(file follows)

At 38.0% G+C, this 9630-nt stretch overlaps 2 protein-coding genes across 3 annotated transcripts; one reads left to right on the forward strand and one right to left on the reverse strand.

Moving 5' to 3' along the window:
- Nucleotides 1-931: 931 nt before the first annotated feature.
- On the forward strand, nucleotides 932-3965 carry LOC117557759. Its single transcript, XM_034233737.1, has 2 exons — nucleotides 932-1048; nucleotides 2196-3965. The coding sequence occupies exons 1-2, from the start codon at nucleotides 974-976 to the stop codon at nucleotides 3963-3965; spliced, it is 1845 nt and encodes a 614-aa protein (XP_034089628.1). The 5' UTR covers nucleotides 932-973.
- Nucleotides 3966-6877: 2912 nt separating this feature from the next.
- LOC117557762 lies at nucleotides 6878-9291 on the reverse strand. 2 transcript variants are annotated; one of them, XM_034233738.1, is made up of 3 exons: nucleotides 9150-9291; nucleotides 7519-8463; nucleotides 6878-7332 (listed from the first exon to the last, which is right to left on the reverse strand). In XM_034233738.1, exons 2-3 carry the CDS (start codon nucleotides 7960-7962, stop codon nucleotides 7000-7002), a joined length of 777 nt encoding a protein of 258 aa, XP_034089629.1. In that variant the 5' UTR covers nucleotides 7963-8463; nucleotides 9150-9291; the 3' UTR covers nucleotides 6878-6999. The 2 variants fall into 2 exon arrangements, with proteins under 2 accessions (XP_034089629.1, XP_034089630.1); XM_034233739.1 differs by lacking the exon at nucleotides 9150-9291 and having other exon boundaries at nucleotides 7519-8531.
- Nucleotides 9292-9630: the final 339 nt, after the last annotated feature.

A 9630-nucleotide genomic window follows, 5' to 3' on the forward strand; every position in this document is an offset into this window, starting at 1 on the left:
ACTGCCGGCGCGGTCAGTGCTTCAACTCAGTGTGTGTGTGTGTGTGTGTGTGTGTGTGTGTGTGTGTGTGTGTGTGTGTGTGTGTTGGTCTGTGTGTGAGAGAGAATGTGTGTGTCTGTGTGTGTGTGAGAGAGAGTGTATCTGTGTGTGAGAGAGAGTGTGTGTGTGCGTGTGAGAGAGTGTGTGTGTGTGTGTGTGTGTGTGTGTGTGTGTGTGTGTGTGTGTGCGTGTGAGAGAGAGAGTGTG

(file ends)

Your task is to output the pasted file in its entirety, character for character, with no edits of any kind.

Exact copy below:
At 38.0% G+C, this 9630-nt stretch overlaps 2 protein-coding genes across 3 annotated transcripts; one reads left to right on the forward strand and one right to left on the reverse strand.

Moving 5' to 3' along the window:
- Nucleotides 1-931: 931 nt before the first annotated feature.
- On the forward strand, nucleotides 932-3965 carry LOC117557759. Its single transcript, XM_034233737.1, has 2 exons — nucleotides 932-1048; nucleotides 2196-3965. The coding sequence occupies exons 1-2, from the start codon at nucleotides 974-976 to the stop codon at nucleotides 3963-3965; spliced, it is 1845 nt and encodes a 614-aa protein (XP_034089628.1). The 5' UTR covers nucleotides 932-973.
- Nucleotides 3966-6877: 2912 nt separating this feature from the next.
- LOC117557762 lies at nucleotides 6878-9291 on the reverse strand. 2 transcript variants are annotated; one of them, XM_034233738.1, is made up of 3 exons: nucleotides 9150-9291; nucleotides 7519-8463; nucleotides 6878-7332 (listed from the first exon to the last, which is right to left on the reverse strand). In XM_034233738.1, exons 2-3 carry the CDS (start codon nucleotides 7960-7962, stop codon nucleotides 7000-7002), a joined length of 777 nt encoding a protein of 258 aa, XP_034089629.1. In that variant the 5' UTR covers nucleotides 7963-8463; nucleotides 9150-9291; the 3' UTR covers nucleotides 6878-6999. The 2 variants fall into 2 exon arrangements, with proteins under 2 accessions (XP_034089629.1, XP_034089630.1); XM_034233739.1 differs by lacking the exon at nucleotides 9150-9291 and having other exon boundaries at nucleotides 7519-8531.
- Nucleotides 9292-9630: the final 339 nt, after the last annotated feature.

A 9630-nucleotide genomic window follows, 5' to 3' on the forward strand; every position in this document is an offset into this window, starting at 1 on the left:
ACTGCCGGCGCGGTCAGTGCTTCAACTCAGTGTGTGTGTGTGTGTGTGTGTGTGTGTGTGTGTGTGTGTGTGTGTGTGTGTGTGTTGGTCTGTGTGTGAGAGAGAATGTGTGTGTCTGTGTGTGTGTGAGAGAGAGTGTATCTGTGTGTGAGAGAGAGTGTGTGTGTGCGTGTGAGAGAGTGTGTGTGTGTGTGTGTGTGTGTGTGTGTGTGTGTGTGTGTGTGTGCGTGTGAGAGAGAGAGTGTG